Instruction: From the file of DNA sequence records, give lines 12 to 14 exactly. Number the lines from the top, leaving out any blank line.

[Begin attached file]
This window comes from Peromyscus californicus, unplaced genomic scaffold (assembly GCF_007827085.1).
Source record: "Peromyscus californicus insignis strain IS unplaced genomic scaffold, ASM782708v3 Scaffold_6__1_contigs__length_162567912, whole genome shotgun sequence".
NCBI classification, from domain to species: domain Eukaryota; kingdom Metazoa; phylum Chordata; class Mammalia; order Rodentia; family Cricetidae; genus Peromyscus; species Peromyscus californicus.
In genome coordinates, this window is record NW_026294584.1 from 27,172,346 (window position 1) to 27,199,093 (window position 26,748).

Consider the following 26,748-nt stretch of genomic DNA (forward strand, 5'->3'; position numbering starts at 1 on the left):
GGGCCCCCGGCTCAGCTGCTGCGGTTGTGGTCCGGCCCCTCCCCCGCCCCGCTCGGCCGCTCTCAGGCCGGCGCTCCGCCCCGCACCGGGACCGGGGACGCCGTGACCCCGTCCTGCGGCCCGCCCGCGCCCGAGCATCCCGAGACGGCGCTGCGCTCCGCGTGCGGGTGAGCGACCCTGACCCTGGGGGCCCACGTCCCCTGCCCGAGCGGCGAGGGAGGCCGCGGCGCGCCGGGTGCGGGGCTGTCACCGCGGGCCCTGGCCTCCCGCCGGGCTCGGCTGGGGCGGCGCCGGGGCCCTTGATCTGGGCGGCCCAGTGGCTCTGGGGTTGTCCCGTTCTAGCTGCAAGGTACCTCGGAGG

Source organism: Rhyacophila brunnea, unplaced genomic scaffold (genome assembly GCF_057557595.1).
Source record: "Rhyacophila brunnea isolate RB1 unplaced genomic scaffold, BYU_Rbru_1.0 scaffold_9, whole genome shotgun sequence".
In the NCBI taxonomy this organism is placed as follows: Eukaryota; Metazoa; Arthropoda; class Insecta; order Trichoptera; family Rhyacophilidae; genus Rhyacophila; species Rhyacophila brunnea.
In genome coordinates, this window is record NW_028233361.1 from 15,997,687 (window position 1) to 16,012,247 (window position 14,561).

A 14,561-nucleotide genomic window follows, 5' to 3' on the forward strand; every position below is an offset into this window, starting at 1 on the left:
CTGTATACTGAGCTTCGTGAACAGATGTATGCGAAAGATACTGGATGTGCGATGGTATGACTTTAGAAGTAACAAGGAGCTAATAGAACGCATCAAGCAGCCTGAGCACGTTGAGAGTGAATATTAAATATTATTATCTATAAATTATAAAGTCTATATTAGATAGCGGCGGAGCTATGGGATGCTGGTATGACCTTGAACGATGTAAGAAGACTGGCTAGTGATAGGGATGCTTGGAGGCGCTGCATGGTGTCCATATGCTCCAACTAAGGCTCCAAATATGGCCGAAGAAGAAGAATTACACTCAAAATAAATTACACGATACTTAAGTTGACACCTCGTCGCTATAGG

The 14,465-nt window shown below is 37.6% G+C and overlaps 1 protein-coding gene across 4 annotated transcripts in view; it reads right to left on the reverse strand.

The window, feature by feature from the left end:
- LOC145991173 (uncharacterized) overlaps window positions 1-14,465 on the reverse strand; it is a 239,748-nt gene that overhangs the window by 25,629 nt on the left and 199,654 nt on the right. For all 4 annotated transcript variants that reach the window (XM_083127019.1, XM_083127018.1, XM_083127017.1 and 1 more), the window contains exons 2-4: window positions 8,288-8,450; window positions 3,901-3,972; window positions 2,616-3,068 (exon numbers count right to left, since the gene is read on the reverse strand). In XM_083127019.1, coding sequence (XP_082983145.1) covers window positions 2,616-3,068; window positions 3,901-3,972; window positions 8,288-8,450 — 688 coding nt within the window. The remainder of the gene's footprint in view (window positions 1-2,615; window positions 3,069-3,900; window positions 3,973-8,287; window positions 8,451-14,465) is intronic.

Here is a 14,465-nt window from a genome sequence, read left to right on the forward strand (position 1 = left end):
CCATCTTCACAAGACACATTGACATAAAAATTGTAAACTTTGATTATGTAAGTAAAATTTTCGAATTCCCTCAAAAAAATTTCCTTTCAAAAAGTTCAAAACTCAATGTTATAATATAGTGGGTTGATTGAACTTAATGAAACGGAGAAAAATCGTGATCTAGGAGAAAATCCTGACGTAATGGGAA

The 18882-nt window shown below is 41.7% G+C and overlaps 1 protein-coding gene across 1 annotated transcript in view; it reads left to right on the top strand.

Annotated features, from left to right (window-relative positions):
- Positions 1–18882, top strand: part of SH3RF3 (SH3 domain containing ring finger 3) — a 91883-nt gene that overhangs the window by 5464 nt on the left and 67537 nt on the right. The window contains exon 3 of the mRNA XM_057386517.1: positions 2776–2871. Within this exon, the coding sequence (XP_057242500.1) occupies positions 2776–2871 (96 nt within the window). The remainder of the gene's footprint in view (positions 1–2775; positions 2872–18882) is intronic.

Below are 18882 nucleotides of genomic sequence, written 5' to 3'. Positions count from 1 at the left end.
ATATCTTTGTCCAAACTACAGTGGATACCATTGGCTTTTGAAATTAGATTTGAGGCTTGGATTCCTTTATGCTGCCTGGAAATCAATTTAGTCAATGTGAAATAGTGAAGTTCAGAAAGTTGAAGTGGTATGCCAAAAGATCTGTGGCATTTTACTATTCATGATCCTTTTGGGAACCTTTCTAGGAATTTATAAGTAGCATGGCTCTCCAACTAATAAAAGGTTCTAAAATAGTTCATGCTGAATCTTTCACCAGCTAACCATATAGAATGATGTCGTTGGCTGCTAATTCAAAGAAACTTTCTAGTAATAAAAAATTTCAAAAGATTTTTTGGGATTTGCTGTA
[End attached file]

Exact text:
CTGTATACTGAGCTTCGTGAACAGATGTATGCGAAAGATACTGGATGTGCGATGGTATGACTTTAGAAGTAACAAGGAGCTAATAGAACGCATCAAGCAGCCTGAGCACGTTGAGAGTGAATATTAAATATTATTATCTATAAATTATAAAGTCTATATTAGATAGCGGCGGAGCTATGGGATGCTGGTATGACCTTGAACGATGTAAGAAGACTGGCTAGTGATAGGGATGCTTGGAGGCGCTGCATGGTGTCCATATGCTCCAACTAAGGCTCCAAATATGGCCGAAGAAGAAGAATTACACTCAAAATAAATTACACGATACTTAAGTTGACACCTCGTCGCTATAGG

The 14,465-nt window shown below is 37.6% G+C and overlaps 1 protein-coding gene across 4 annotated transcripts in view; it reads right to left on the reverse strand.

The window, feature by feature from the left end: